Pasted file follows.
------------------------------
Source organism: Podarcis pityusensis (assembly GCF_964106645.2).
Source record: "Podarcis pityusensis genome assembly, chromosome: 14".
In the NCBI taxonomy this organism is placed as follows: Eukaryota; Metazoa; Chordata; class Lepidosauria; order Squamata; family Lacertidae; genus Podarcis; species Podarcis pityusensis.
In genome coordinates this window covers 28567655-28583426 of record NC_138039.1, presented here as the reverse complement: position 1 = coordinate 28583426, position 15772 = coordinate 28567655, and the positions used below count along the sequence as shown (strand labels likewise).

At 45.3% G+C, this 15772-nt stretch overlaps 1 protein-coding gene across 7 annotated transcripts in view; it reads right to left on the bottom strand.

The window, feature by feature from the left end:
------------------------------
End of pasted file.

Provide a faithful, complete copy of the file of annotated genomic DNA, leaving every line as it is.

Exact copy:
Source organism: Podarcis pityusensis (assembly GCF_964106645.2).
Source record: "Podarcis pityusensis genome assembly, chromosome: 14".
In the NCBI taxonomy this organism is placed as follows: Eukaryota; Metazoa; Chordata; class Lepidosauria; order Squamata; family Lacertidae; genus Podarcis; species Podarcis pityusensis.
In genome coordinates this window covers 28567655-28583426 of record NC_138039.1, presented here as the reverse complement: position 1 = coordinate 28583426, position 15772 = coordinate 28567655, and the positions used below count along the sequence as shown (strand labels likewise).

At 45.3% G+C, this 15772-nt stretch overlaps 1 protein-coding gene across 7 annotated transcripts in view; it reads right to left on the bottom strand.

The window, feature by feature from the left end: